Writing devices for internal referencing [in LaTeX]

I’ve been writing with Scrivener long enough now (Thank you L&L!) that I’d like to be able to make reference to internal document passages, not unlike the [[Chapter or Section Title]] document links that are a powerful Scrivener tool. Such a tool however, is not quite enough when I’d like to link to a non-[[Chapter or Section Title]] passage. I can always copy-and-paste the appropriate passage instead of referencing the pertinent passage, but that creates a maintenance issue that I’d like to avoid.

I’ve read about the [[document links]] in the Scrivener manual, but I’ve not found anything like the [[Chapter or Section Title]] document link tool to accomplish what I need. I may be completely missing a device or tool to do what I’d like to. My apologies if I am missing such an obvious Scrivener writing device; if not I’d like to hear what devices others are using to accomplish the non-[[Chapter or Section Title]] internal document links I am hoping for.

Thanks for reading…

I don’t know if I understand the special distinction you’ve described, of an internal link only being capable of pointing to a formal chapter or section title—though I suppose if your binder outline precisely describes formal headings in the output, that conflation would be appropriate. Otherwise you can link to anything in the binder, it doesn’t have to be something that prints a heading, and you would address it normally by its binder title when typing in the wiki links.

If by this distinction you mean linking to text inside binder items, then this how-to should help.

Hi AmberV,

Thank you. I’ll have a look …

After a cursory glance at the link you sent, I’m not sure it has what I am looking for. For what it is worth, LaTeX doesn’t appear to have a straightforward solution either, but I may be able to conjure up something using LaTeX’s subparagraph feature.

I’ll let you know if I succeed.

Thanks again for all your help!


If you mean this as a document construction question rather than asking about how to use links in Scrivener as a writing tool, then that is something else, not really a Scrivener question at all, but a LaTeX question.

As far as I know, linking to a specific paragraph isn’t something that can be done out of the box because that would be very atypical. Usually a cross-reference will need to state what it is referencing (an equation, figure, section number, whatever) and a reader will expect to be taken to an object of some sort, not to the middle of a page with no visual indication of what they are meant to be looking for.

So that explains why there aren’t out of the box tools for doing that, but I’m sure there is some package out there that can make it happen.

Hi AmberV,

As it turns out, there is a solution to my multi-year-long quest for a non-titled-based system of cross-referencing text within a Scrivener-LaTeX document. With the help of the people over at SE, after an appeal for a solution to an MWE I posted, a noted contributor took pity on me and dropped-a-dime on an existing feature: hypertarget, a function that already exists within the hyperref package.

With hypertarget, I am able to use all of my Scrivener writing tools to format and otherwise manage how, when and where I place a hypertarget, along with the hyperref reference to that hypertarget.

With the addition of a small macro, I’m able to specify the page number of the hypertarget wherever I place the corresponding hyperref reference.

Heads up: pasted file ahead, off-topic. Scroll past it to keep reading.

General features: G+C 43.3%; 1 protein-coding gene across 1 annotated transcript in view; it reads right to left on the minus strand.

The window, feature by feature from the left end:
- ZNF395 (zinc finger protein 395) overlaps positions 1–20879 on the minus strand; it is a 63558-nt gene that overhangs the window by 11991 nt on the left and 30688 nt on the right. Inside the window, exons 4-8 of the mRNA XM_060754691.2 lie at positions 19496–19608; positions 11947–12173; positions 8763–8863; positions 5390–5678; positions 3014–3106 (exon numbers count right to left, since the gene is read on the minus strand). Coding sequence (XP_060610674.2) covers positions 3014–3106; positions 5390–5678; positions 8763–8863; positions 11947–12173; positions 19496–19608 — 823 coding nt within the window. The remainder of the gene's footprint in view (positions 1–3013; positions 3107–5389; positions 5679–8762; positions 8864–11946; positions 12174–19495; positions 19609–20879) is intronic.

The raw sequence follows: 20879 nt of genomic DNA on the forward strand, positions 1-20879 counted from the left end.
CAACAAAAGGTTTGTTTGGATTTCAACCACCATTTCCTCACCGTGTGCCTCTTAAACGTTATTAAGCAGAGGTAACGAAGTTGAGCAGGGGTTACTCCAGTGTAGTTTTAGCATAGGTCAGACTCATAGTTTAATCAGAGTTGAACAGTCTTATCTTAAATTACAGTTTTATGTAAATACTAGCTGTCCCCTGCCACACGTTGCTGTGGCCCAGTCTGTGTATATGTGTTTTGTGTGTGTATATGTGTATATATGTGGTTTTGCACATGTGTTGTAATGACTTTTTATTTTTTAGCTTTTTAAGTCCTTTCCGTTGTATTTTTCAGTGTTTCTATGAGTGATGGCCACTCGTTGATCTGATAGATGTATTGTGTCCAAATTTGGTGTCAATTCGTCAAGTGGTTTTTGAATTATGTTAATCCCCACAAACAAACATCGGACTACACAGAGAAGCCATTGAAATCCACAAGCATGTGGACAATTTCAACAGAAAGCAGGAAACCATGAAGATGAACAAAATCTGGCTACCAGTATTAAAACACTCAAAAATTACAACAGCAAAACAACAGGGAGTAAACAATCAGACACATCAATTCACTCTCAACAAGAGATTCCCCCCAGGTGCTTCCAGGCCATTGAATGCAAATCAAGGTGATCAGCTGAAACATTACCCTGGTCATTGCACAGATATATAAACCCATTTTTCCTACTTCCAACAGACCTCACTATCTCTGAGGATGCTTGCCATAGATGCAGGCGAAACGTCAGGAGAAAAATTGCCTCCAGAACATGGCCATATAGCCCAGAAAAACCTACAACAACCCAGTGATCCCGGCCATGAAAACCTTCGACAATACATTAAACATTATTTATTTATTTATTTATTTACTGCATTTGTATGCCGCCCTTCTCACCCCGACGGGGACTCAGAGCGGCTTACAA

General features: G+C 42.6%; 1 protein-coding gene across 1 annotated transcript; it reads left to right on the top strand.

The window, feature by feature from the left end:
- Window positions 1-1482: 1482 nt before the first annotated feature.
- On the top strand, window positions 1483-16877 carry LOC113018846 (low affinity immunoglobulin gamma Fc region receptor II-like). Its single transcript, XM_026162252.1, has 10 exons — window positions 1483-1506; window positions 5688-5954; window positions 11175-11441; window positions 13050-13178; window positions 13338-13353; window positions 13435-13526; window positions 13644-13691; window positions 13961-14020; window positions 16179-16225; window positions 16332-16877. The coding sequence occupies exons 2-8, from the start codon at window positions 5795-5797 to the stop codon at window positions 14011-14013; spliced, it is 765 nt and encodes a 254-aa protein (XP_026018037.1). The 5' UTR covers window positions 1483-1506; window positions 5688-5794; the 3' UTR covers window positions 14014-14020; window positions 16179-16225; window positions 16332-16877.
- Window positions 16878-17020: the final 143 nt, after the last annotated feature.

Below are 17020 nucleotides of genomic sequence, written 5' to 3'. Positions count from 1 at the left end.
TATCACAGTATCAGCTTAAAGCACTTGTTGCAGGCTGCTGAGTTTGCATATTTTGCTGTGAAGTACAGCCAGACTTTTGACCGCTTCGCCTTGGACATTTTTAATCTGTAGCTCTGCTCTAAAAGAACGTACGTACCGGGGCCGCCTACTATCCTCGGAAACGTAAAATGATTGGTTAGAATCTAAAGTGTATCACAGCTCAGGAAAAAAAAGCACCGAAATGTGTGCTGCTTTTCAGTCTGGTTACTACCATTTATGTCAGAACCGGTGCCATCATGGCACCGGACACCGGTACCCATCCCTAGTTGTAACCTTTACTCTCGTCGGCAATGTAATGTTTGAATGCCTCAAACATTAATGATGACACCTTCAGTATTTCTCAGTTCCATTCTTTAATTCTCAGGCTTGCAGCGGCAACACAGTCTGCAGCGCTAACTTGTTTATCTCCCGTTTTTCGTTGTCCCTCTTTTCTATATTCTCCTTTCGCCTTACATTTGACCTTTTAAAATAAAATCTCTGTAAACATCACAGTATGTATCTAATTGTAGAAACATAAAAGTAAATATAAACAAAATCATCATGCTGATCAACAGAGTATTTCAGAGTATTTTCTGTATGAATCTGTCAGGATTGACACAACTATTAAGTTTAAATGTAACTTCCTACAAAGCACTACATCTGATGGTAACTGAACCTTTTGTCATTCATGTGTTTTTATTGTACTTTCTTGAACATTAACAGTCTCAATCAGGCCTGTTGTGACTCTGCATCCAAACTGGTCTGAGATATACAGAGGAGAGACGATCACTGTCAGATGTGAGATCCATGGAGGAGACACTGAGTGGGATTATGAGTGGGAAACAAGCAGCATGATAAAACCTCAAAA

There doesn’t appear to be much documentation on hypertarget, and even less support, which may explain why it took we so long to find the hyperref function.

Now I’m off to the races with respect to the many dozens of internal cross references that I can now more accurately and succinctly delineate where I may have force-fit a title-style link to achieve the cross-reference, when in fact all I really needed was a hypertarget.

It may have taken me years to assemble my Scrivener-LaTeX concoction of writing tools, but it’s the little discoveries like hypertarget that are making the overall effort worth it.

Let me know if you or anyone is interested in more detail on how I’ve incorporated the hypertarget function within my Scrivener-LaTeX document.

For what it is worth, I wasn’t looking for a Scrivener-LaTeX solution in my search for cross-referencing text (without using titles) within a Scrivener document. I was actually hoping that I had missed some feature within Scrivener that would provide such a capability. I must admit that I am a little surprised that such a feature is not natively available within Scrivener. But from my research, it would appear such a feature is not at the top of many people’s list whether it be Scrivener or LaTeX.

Thanks for reading, and for all your assistance,

Well again, I feel there is perhaps a competition between what one might want to do in a writing environment, and what one needs to do in a document that isn’t being addressed. For the latter, I would repeat that in traditional publishing, it is very rare to link to a paragraph in the middle of nowhere. That is an awkward proposition without some kind of visual numbering system (end notes) or caption/titling numbering that the reader can locate with. The mechanism you are referring to here is not suitable because one cannot click on a hyperlink in a paper book. So for that—there is a natural dearth of options because it isn’t a terribly useful thing to do in most works. Obviously there will always be exceptional cases, but exceptions do not generally bring with them a flood of tools and support.

But for writing and note-taking? Well that’s another thing entirely. There it makes all kinds of sense to be able to point to a specific piece of text, perhaps from a list of editing notes, or for some other wide variety of purposes. Whether that is done through a clickable link or some other means is up to the software.